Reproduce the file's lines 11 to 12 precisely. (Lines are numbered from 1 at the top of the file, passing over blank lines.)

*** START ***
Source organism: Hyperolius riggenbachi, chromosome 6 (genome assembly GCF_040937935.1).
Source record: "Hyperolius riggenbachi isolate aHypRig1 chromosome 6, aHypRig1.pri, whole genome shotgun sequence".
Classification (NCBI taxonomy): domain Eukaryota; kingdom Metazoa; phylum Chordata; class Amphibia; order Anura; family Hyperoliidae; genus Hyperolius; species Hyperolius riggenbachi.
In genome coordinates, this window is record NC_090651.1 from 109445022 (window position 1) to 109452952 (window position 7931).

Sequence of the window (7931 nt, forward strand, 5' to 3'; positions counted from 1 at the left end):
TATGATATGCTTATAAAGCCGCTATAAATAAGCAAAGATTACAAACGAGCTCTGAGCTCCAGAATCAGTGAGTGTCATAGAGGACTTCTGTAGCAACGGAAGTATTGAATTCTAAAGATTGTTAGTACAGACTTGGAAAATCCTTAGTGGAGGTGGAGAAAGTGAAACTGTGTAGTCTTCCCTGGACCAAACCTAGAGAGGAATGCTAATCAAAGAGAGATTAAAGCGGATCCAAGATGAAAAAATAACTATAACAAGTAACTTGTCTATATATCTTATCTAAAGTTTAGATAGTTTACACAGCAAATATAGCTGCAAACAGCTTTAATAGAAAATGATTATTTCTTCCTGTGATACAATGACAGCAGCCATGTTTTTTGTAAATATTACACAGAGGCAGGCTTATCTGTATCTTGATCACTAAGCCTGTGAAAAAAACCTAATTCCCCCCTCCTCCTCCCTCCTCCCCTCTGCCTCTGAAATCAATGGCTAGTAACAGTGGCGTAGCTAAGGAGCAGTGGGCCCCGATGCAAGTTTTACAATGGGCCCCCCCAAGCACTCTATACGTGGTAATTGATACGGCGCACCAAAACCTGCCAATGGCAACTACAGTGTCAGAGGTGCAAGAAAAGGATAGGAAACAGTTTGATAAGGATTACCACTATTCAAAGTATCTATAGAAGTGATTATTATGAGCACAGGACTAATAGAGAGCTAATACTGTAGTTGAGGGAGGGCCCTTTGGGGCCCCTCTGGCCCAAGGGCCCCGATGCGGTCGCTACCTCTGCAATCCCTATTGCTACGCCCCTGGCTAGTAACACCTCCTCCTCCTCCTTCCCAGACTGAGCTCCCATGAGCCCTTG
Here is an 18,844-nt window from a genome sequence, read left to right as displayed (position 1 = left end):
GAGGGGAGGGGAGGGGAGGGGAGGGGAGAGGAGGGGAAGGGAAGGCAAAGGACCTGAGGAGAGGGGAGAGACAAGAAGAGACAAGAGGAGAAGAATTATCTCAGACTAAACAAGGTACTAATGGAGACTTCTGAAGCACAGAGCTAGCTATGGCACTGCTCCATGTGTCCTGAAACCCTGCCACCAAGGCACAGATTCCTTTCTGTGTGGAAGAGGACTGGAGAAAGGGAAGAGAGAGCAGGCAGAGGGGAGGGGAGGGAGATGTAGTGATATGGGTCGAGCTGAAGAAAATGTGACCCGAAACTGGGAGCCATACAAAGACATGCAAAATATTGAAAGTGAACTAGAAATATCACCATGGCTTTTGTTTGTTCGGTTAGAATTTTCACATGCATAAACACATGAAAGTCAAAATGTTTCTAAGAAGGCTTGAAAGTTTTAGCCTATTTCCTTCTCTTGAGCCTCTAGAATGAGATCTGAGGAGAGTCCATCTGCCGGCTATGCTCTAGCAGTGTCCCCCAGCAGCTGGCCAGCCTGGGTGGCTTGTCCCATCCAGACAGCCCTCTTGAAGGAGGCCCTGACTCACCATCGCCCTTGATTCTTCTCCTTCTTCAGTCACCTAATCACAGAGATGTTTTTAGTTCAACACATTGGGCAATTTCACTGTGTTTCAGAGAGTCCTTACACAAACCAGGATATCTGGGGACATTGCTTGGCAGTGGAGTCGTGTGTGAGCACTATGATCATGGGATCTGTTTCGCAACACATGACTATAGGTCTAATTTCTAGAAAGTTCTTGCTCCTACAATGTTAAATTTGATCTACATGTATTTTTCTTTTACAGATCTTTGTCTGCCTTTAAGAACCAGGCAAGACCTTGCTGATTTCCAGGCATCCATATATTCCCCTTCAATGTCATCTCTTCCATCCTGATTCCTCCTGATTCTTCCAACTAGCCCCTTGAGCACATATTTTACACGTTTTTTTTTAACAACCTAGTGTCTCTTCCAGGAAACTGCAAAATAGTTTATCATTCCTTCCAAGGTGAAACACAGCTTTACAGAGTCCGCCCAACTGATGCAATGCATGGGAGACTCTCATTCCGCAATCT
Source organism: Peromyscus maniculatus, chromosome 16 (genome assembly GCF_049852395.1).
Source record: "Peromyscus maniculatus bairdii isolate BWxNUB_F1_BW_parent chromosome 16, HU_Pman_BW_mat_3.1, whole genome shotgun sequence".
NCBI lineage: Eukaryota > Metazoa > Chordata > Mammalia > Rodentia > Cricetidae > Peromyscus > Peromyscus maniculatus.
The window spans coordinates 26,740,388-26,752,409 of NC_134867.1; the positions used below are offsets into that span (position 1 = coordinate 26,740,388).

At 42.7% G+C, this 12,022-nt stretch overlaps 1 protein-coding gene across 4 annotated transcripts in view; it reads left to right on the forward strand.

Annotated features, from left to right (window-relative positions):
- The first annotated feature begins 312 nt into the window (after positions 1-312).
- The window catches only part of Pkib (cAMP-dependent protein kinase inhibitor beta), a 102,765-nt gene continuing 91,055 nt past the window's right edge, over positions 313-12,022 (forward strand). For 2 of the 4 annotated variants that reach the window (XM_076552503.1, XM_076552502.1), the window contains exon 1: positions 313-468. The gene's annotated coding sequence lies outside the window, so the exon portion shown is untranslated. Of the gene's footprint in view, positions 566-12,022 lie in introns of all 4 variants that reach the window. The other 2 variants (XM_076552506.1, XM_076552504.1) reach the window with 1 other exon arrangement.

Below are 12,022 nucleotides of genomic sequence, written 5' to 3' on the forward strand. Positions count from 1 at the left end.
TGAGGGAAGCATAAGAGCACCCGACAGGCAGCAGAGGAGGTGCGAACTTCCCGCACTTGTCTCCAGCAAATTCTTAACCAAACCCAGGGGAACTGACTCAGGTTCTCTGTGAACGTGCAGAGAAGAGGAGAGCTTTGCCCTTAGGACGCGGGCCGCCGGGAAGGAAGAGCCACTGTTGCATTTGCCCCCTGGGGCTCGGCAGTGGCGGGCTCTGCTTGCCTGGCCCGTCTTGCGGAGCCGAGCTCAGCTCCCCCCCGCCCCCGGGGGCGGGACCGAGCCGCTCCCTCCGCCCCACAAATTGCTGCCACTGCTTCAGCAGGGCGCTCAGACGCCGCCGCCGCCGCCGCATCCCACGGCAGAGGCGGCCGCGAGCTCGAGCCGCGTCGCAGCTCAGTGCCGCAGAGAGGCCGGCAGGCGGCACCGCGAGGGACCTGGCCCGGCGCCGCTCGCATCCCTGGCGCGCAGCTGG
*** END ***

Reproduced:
NCBI lineage: Eukaryota > Metazoa > Chordata > Mammalia > Rodentia > Cricetidae > Peromyscus > Peromyscus maniculatus.
The window spans coordinates 26,740,388-26,752,409 of NC_134867.1; the positions used below are offsets into that span (position 1 = coordinate 26,740,388).